Cir. 2020).

II. Summary of SIP Provisions Being Proposed for Disapproval

    The purpose of this action is to propose a partial disapproval for 
those portions of Pennsylvania's RACT II SIP for which the Third 
Circuit vacated EPA's approval. In light of the court's order regarding 
EPA actions on remand, EPA is proposing this action in part to ensure 
that we have authority to promulgate a FIP if Pennsylvania does not 
submit a timely or approvable SIP revision addressing the Third 
Circuit's decision.
    The specific section of Pennsylvania's regulation in the SIP that 
is at issue here is 25 Pa. Code 129.97(g)(1)(viii), which sets a 
``presumptive'' RACT limit for coal-fired combustion units equipped 
with SCR. The court held that EPA's approval of 25 Pa. Code 
129.97(g)(1)(viii) was arbitrary and capricious because the record did 
not support EPA's finding that the emission limit of 0.12 lb 
NOX/MMBtu of heat input was RACT for these EGU sources, 
particularly in light of submitted evidence that EGUs in Pennsylvania 
regulated by 25 Pa. Code 129.97(g)(1)(viii) had achieved much lower 
emission rates for NOX in the past, and that other states 
had adopted lower RACT NOX limits for coal-fired sources. 
Sierra Club at 299-303. In addition, the court held that EPA's approval 
of the 600 degree Fahrenheit temperature ``exemption'' to the 0.12 lb/
MMBtu limit for NOX in 25 Pa Code 129.97(g)(1)(viii) was 
arbitrary and capricious because the record failed to support the need 
for the 600 degree exemption or explain why 600 degrees was chosen as 
the threshold for the exemption. Id. at 303-307. Thus, the court 
vacated EPA's approval of these two provisions, both of which are only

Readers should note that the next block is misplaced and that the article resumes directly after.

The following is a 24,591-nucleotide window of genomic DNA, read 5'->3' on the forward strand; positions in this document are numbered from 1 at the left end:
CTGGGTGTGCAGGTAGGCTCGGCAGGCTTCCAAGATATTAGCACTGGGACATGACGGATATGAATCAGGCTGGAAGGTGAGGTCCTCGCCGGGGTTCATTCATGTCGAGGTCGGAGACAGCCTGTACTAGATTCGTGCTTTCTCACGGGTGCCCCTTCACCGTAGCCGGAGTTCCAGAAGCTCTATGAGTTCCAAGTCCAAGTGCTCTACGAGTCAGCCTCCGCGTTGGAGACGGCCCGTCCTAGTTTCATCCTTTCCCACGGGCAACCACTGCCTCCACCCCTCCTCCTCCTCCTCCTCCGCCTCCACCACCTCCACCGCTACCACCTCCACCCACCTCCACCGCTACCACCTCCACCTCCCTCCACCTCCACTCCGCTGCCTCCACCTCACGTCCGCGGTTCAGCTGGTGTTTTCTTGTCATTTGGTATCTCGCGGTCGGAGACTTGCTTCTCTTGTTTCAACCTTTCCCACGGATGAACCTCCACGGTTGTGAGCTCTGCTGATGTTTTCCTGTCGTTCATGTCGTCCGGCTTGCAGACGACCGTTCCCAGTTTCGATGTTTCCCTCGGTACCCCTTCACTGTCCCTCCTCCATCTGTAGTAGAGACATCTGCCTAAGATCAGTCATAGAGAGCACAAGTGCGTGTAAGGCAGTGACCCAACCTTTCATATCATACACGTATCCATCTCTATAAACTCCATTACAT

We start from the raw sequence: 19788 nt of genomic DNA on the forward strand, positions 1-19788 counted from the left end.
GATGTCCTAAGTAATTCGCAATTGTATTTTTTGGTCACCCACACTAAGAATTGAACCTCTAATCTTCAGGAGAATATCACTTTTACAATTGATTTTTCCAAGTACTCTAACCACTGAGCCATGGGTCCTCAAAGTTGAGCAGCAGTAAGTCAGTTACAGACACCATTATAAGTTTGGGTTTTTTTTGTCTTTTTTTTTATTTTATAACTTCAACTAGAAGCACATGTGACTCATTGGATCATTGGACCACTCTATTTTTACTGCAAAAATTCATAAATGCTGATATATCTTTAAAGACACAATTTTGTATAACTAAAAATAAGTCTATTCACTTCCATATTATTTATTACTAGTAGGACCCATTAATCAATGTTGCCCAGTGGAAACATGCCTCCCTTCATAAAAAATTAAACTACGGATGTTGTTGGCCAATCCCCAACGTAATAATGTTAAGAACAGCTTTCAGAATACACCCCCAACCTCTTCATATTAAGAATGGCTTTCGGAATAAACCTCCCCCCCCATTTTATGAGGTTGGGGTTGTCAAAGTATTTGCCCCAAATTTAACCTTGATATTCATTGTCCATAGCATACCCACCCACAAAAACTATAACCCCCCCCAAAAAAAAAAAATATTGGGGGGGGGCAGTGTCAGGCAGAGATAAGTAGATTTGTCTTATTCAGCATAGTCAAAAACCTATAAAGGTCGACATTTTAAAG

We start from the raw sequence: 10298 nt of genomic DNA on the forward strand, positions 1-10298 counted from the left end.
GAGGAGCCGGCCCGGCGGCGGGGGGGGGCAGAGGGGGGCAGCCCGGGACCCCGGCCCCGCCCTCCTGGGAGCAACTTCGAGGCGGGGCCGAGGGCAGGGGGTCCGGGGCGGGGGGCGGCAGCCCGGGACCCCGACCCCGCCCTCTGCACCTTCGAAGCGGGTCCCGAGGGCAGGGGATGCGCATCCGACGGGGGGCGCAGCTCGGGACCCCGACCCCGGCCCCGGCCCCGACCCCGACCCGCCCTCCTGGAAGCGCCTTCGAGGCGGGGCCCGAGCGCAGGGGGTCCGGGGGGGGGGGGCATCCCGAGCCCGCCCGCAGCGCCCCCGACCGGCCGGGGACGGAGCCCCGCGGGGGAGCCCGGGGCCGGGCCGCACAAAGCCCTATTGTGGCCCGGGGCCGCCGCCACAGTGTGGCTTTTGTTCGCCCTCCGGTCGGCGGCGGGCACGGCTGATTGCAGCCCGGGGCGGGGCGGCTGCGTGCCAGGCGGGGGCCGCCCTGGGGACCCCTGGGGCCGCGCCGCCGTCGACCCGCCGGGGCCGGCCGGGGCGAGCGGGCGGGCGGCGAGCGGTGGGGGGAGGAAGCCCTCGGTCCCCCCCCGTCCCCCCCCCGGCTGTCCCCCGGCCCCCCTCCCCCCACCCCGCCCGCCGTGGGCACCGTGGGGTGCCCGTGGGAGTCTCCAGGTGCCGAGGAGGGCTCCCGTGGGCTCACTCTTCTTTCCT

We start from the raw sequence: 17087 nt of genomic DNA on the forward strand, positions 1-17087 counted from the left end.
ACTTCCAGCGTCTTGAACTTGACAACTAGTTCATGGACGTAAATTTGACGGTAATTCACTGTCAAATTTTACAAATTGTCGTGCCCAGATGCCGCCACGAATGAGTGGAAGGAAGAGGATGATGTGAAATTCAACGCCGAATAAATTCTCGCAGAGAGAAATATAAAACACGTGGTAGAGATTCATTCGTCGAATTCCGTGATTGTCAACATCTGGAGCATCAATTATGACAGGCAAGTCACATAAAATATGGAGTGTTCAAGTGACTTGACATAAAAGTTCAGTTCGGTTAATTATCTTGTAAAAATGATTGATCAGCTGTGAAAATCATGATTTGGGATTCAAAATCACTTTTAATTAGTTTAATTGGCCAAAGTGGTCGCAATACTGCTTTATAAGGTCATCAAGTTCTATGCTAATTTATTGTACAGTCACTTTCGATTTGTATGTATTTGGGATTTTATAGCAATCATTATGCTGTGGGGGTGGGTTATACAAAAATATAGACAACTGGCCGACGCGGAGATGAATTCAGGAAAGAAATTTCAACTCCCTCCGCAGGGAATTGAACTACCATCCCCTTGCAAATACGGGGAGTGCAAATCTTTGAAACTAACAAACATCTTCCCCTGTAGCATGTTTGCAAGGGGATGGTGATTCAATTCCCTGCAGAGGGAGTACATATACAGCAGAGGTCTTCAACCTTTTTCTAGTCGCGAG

found in 25 Pa. Code 129.97(g)(1)(viii). See Id. at 309.
    Regarding the reporting and record keeping requirement of 25 Pa. 
Code 129.100(d), the court also found EPA's approval of the specific 
SIP revisions discussed above to be arbitrary and capricious based upon 
the lack of a specific record keeping and reporting requirement for the 
600 degree inlet temperature exemption to the SCR. See Id. 
Specifically, the court held that ``[b]ecause the SIP's 600-degree 
threshold necessarily depends upon accurate temperature reporting, the 
EPA's approval of such inadequate requirements on this record was 
arbitrary and capricious.'' Id. at 309. Lacking evidence in the record 
that this language would require sources subject to 25 Pa. Code 
129.97(g)(1)(viii) to keep specific SCR temperature inlet data, report 
that data to PADEP, and make it available to the public, the court 
agreed with the Sierra Club that in this scenario the terms are too 
vague to be enforceable. Id. at 308. Further, the court explained that 
``[t]he combination of this lack of mandatory reporting and the 
temperature waiver created a potent loophole for polluters to walk 
through.'' Id. at 297. For these reasons, EPA now finds that the 
previously approved recordkeeping and reporting provisions are 
inadequate in this specific context, which further supports this 
proposed partial disapproval.
    EPA has been and will continue to work with PADEP to address 
revised RACT determinations during the state's development of the SIP 
revision in response to the court decision.

III. Proposed Action

    Consistent with the Third Circuit's decision, and based on the 
reasoning contained therein, EPA is proposing under CAA section 
110(k)(3) to revise its full approval of certain provisions of the 
Pennsylvania RACT II rule that were vacated and remanded to EPA by the 
Third Circuit Court of Appeals. EPA's proposed partial disapproval of